Every story you love can be retold with one of eight sentences You will know Kurt Vonnegut as a renowned author, but in addition to his books, he left behind a theory of stories that he’s less famous for, but that is still very interesting. He broke down stories that are told worldwide in all cultures into just a eight simple shapes. For example, shape #1, “The Man in Hole”… Somebody gets into trouble, gets out of it again…. People love that story! Every story that speaks to us on a deeply human level fits into one of his categories. A couple years ago, graphic designer Maya Eilam took Vonnegut’s story shapes and synthesized them into a simple infographic… (via Boing Boing) You can hear him explain the basic principle and discuss three classic story shapes here, if you want to. Think of your favorite book or movie… What shape is it?

23 of the world's geekiest sci-fi and fantasy statues Detroit may soon be getting a statue of Robocop after a successful Kickstarter campaign—but there are ALREADY plenty of other sci-fi and fantasy characters immortalized in public spaces around the world. Check out 23 of the geekiest below. Characters Tripods Standing 23 feet tall, this tripod from H.G. War of the Worlds Memorial Woking isn't the only place to commemorate H.G. Yoda Easily one of the most iconic characters from the Star Wars franchise, Yoda is enshrined as part of a fountain at the Letterman Digital Arts Center in Presidio, San Francisco, home to Industrial Light & Magic, LucasArts and other components of Lucasfilm Limited. Superman Metropolis is the home of Superman, so it makes sense that Metropolis, Ill., has capitalized on the legacy of the character. Sherlock Holmes Baker Street in London is famous for the residence of a Mr. Merlin The legendary wizard Merlin gets statue treatment in Carmarthen's shopping center in the aptly named Merlin Way. Dorothy and Toto Gundam (China)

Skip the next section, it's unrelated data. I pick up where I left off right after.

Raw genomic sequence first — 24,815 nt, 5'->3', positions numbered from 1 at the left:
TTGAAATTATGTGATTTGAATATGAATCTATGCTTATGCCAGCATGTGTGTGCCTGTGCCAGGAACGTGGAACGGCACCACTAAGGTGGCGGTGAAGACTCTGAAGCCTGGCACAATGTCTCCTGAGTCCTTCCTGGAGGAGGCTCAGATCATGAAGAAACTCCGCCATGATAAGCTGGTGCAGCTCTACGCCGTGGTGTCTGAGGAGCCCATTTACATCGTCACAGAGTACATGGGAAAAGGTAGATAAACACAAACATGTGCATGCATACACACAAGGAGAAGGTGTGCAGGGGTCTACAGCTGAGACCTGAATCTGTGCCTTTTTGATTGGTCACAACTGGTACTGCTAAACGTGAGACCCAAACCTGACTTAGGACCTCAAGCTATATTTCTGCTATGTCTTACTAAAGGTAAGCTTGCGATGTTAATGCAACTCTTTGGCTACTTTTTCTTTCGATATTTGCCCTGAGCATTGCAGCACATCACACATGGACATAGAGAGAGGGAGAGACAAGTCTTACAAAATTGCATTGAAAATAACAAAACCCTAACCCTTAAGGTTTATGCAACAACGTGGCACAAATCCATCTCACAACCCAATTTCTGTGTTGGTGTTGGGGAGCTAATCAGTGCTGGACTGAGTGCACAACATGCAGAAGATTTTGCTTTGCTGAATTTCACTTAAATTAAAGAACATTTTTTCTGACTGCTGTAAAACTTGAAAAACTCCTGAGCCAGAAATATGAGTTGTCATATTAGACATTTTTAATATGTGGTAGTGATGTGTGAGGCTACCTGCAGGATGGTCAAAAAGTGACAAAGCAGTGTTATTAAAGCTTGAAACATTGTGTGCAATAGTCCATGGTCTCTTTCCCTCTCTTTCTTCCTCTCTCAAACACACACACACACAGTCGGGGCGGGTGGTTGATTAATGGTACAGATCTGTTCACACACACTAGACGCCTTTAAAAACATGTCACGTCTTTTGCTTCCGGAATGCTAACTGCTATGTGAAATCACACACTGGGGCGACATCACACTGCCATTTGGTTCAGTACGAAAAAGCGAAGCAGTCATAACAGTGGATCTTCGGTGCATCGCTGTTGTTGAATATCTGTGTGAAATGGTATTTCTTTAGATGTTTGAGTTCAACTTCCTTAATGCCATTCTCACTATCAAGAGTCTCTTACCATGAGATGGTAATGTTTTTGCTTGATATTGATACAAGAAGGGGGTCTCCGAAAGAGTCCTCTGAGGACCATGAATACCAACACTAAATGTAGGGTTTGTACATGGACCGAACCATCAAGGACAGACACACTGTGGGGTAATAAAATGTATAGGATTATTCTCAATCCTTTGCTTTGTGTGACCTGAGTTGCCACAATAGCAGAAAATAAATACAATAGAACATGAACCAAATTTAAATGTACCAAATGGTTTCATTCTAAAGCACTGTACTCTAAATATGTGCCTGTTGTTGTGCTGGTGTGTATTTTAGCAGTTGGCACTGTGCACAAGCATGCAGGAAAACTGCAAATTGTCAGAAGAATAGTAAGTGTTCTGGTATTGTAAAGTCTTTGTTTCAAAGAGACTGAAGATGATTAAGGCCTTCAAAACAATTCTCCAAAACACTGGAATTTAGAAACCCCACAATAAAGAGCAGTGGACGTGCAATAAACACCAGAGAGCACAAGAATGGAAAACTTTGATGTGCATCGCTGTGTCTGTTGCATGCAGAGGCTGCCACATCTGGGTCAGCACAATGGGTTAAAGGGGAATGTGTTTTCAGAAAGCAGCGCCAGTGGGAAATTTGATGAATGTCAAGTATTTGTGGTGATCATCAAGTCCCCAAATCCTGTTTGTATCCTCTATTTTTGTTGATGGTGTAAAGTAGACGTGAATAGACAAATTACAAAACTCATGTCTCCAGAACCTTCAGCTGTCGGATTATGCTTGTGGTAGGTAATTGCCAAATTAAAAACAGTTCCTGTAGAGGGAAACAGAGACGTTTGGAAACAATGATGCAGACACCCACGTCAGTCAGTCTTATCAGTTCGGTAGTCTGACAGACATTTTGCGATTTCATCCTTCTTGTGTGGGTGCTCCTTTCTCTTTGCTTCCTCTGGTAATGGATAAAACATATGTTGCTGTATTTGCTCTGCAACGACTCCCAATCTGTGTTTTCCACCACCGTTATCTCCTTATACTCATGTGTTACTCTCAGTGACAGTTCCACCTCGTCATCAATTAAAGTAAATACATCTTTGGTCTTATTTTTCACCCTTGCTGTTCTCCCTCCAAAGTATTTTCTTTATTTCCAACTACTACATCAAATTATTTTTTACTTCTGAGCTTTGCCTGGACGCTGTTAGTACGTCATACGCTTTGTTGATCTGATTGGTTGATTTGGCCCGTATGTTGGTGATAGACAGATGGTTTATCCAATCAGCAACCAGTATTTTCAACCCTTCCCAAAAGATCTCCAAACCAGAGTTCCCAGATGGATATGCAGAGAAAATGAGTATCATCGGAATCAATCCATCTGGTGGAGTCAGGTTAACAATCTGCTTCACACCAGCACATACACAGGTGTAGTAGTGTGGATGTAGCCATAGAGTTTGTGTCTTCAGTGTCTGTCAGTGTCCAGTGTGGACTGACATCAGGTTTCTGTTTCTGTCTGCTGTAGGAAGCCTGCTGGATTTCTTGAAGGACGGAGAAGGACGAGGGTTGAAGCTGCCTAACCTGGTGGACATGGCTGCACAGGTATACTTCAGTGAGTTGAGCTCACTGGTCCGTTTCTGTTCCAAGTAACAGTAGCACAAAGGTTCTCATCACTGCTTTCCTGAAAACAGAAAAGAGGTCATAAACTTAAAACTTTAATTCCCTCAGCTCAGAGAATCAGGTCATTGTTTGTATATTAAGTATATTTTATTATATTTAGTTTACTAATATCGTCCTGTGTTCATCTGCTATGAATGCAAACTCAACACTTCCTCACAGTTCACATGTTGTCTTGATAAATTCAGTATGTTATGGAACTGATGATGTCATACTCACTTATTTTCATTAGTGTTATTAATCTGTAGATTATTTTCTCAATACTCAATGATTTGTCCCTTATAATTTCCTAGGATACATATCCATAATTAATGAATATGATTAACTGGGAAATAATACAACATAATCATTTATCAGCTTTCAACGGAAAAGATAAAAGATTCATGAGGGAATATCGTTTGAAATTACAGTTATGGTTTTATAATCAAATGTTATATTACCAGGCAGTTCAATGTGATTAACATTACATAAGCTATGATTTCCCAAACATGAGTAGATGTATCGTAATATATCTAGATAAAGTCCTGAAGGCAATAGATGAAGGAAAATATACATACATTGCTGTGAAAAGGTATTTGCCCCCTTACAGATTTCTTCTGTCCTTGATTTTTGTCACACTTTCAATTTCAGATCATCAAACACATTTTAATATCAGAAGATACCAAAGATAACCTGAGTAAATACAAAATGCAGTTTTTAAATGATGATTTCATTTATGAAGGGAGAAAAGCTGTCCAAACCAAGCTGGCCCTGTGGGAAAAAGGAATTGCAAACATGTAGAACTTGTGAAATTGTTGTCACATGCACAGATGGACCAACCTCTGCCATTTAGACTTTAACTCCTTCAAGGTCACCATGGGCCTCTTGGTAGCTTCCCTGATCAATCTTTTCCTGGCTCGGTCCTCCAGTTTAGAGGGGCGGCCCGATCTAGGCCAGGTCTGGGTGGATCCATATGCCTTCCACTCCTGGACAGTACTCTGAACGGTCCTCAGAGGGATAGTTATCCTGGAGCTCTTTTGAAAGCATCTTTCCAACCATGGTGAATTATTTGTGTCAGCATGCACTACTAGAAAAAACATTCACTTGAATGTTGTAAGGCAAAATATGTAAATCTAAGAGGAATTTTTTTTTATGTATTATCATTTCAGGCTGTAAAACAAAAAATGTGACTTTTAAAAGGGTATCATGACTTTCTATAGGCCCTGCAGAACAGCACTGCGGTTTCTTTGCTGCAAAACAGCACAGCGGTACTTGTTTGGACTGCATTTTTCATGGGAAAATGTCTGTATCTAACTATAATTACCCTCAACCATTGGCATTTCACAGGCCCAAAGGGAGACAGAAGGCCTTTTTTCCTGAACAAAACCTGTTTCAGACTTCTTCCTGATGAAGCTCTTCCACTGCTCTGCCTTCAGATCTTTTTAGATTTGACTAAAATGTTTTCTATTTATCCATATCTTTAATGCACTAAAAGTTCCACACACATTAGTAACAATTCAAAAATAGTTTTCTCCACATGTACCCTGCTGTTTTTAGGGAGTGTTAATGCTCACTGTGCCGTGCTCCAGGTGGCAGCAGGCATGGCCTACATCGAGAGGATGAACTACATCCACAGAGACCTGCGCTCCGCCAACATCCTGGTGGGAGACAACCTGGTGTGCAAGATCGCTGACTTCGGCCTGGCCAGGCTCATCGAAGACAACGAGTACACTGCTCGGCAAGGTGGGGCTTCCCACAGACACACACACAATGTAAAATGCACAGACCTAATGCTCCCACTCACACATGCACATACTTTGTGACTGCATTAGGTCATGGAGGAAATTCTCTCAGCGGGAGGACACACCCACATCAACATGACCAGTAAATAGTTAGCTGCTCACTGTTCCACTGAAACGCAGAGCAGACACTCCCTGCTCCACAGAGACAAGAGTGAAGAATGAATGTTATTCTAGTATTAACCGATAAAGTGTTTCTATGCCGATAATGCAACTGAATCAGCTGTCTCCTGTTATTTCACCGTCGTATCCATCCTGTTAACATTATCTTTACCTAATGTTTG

Creative Writing For Dummies Cheat Sheet Rewriting and editing helps to tighten up your work. But it can be difficult – what to chop and when to stop may not be clear, and you may change your mind more than once during the process. Ask yourself whether you need to take out: Unnecessary information and explanation. Passages of dialogue that go on too long. You may need to add or expand: Something you know but have forgotten to tell the reader; perhaps the age of the main character. You may need to move: Dramatic sections to make a stronger opening. In your final edit: Check for grammar, punctuation and spelling mistakes.